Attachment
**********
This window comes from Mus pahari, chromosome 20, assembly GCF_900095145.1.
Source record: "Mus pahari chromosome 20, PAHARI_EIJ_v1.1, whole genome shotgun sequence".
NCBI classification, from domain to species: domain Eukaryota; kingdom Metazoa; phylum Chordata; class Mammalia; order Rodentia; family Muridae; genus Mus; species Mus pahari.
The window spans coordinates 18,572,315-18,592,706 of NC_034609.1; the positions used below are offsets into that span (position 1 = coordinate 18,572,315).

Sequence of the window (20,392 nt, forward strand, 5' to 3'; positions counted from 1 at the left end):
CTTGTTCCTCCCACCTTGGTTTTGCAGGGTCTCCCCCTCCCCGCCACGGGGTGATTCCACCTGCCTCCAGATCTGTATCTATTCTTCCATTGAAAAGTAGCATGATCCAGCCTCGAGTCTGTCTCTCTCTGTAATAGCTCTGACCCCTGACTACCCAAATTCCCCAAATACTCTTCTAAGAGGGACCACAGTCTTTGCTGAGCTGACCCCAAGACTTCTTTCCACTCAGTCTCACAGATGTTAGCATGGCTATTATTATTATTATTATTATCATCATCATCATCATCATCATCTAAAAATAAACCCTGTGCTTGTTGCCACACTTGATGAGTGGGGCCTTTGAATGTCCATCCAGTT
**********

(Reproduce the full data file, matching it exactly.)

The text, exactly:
This window comes from Mus pahari, chromosome 20, assembly GCF_900095145.1.
Source record: "Mus pahari chromosome 20, PAHARI_EIJ_v1.1, whole genome shotgun sequence".
NCBI classification, from domain to species: domain Eukaryota; kingdom Metazoa; phylum Chordata; class Mammalia; order Rodentia; family Muridae; genus Mus; species Mus pahari.
The window spans coordinates 18,572,315-18,592,706 of NC_034609.1; the positions used below are offsets into that span (position 1 = coordinate 18,572,315).

Sequence of the window (20,392 nt, forward strand, 5' to 3'; positions counted from 1 at the left end):
CTTGTTCCTCCCACCTTGGTTTTGCAGGGTCTCCCCCTCCCCGCCACGGGGTGATTCCACCTGCCTCCAGATCTGTATCTATTCTTCCATTGAAAAGTAGCATGATCCAGCCTCGAGTCTGTCTCTCTCTGTAATAGCTCTGACCCCTGACTACCCAAATTCCCCAAATACTCTTCTAAGAGGGACCACAGTCTTTGCTGAGCTGACCCCAAGACTTCTTTCCACTCAGTCTCACAGATGTTAGCATGGCTATTATTATTATTATTATTATCATCATCATCATCATCATCATCTAAAAATAAACCCTGTGCTTGTTGCCACACTTGATGAGTGGGGCCTTTGAATGTCCATCCAGTT